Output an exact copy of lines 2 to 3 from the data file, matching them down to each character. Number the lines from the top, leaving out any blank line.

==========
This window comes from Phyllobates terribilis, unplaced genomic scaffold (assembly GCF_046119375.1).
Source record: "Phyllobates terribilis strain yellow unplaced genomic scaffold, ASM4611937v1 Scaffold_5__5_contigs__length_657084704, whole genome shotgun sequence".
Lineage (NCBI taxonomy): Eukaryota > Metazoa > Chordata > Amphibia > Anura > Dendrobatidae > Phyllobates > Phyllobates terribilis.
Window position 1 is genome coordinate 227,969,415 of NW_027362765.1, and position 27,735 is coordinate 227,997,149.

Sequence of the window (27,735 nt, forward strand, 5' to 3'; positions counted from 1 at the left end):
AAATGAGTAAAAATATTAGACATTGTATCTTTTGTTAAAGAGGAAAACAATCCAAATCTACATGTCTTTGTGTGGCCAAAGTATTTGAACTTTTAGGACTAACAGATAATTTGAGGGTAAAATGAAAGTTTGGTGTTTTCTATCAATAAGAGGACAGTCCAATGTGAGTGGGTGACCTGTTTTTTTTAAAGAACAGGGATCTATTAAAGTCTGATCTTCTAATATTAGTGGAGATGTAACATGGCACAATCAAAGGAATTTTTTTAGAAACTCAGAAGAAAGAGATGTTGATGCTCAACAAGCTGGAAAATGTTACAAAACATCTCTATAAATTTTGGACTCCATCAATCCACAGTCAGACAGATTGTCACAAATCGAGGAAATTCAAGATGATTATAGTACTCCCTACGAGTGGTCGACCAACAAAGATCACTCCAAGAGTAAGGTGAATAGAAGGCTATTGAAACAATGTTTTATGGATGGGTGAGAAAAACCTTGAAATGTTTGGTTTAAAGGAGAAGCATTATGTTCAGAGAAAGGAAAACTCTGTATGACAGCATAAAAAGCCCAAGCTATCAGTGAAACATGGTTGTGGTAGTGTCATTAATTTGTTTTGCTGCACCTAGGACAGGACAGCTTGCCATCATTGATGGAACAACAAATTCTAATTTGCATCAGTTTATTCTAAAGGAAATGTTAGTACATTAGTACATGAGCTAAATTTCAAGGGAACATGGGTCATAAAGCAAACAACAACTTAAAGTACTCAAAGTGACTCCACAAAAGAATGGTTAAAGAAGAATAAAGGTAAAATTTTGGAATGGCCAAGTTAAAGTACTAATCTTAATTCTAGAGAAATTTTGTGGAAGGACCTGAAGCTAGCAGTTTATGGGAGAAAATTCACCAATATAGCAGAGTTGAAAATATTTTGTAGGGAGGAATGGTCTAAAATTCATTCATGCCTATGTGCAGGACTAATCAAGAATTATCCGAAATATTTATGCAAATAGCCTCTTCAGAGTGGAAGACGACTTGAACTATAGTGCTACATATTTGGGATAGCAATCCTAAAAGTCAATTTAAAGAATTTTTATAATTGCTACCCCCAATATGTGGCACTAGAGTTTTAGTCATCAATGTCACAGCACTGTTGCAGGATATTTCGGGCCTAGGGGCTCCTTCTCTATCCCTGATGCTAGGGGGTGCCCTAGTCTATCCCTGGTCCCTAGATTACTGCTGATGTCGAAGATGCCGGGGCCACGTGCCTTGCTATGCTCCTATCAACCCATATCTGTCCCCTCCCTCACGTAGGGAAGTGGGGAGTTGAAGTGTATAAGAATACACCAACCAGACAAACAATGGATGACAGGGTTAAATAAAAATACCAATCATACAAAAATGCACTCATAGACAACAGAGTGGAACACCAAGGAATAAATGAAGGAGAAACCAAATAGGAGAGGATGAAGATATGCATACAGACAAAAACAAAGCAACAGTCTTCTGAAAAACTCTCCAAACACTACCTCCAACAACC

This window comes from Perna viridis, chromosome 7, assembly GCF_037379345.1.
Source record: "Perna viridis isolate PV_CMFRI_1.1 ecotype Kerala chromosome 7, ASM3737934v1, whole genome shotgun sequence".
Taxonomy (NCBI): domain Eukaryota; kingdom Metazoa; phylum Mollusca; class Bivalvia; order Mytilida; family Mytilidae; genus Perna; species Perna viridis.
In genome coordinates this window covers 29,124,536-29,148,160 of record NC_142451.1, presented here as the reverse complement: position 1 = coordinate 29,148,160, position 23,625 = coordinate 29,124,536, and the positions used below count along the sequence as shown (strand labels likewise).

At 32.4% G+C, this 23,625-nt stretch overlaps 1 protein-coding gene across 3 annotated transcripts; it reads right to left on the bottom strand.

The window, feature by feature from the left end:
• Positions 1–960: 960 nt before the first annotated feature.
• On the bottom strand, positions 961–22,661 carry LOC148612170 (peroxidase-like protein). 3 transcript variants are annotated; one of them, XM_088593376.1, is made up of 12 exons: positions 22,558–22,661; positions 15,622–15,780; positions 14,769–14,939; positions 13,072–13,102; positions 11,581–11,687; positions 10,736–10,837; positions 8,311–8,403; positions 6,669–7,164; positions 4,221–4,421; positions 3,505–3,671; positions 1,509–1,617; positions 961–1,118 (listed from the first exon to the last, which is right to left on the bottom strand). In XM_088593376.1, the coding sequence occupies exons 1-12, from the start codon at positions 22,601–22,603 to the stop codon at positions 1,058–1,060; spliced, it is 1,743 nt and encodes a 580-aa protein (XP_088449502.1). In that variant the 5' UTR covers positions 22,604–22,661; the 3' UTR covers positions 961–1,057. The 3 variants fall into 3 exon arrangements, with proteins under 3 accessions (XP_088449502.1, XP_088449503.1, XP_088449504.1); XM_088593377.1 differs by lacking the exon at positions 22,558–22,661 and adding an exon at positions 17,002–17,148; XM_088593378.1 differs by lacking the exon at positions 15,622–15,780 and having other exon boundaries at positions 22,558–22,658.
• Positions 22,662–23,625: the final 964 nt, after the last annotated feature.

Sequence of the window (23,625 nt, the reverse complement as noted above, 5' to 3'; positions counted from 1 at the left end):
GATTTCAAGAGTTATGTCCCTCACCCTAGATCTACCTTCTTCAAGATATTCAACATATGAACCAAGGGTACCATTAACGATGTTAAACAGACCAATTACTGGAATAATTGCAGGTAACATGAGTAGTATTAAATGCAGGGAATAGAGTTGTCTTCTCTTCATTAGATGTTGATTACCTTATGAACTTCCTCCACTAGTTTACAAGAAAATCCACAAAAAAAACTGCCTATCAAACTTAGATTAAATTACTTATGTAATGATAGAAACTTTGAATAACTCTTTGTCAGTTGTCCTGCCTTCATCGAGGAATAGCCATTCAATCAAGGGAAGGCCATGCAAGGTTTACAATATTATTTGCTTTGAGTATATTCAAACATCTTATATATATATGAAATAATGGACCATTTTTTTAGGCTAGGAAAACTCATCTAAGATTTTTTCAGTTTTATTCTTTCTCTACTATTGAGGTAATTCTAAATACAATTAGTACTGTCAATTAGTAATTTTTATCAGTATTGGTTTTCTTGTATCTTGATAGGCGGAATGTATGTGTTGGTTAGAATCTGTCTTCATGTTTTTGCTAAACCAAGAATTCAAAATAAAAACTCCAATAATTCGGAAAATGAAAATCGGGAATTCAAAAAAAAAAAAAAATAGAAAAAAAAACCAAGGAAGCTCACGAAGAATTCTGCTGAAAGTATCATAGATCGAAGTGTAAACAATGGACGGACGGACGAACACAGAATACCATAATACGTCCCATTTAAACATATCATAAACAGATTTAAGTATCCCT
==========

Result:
Source record: "Phyllobates terribilis strain yellow unplaced genomic scaffold, ASM4611937v1 Scaffold_5__5_contigs__length_657084704, whole genome shotgun sequence".
Lineage (NCBI taxonomy): Eukaryota > Metazoa > Chordata > Amphibia > Anura > Dendrobatidae > Phyllobates > Phyllobates terribilis.